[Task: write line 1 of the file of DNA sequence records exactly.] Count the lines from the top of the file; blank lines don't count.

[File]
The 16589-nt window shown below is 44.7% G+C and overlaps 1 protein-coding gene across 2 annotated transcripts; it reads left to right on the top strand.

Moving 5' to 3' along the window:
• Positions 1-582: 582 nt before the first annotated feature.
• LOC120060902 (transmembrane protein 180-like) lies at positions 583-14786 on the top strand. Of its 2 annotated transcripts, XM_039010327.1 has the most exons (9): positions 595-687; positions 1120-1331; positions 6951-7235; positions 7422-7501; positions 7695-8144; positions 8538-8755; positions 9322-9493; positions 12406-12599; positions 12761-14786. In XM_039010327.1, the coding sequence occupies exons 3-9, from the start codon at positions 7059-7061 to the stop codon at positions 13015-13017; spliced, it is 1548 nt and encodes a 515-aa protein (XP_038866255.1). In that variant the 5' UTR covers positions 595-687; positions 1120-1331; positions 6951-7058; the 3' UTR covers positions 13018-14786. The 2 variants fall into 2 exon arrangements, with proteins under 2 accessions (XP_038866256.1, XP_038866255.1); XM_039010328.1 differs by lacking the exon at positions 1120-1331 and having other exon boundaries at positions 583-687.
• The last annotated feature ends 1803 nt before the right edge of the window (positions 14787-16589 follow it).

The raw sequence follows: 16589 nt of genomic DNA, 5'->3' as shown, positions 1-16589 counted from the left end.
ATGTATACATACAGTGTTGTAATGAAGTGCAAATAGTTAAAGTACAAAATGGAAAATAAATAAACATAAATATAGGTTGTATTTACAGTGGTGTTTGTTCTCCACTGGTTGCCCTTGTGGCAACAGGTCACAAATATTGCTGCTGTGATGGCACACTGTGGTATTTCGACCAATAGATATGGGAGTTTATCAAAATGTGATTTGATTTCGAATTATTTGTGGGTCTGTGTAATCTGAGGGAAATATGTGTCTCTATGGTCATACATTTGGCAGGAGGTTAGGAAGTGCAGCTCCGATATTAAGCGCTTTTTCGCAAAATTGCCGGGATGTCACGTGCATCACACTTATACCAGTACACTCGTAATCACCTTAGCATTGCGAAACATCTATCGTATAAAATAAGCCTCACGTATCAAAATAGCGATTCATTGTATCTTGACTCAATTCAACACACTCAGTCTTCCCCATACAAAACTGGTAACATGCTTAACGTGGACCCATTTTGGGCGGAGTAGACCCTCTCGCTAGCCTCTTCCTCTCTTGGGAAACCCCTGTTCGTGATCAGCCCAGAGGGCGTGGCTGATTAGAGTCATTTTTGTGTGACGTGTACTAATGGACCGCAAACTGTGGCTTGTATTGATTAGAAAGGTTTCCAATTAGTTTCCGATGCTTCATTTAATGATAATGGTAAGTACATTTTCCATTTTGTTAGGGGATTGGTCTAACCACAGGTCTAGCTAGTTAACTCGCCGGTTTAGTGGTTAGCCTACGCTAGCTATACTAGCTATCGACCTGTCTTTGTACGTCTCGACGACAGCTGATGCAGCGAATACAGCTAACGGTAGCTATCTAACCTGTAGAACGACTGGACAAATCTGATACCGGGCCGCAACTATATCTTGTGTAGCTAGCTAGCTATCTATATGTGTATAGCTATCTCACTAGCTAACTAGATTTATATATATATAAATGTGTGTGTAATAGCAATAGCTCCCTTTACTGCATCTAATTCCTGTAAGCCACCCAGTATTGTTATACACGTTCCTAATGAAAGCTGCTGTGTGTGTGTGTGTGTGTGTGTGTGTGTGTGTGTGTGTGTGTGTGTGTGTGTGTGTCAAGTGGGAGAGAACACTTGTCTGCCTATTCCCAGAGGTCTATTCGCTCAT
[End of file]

The 16589-nt window shown below is 44.7% G+C and overlaps 1 protein-coding gene across 2 annotated transcripts; it reads left to right on the top strand.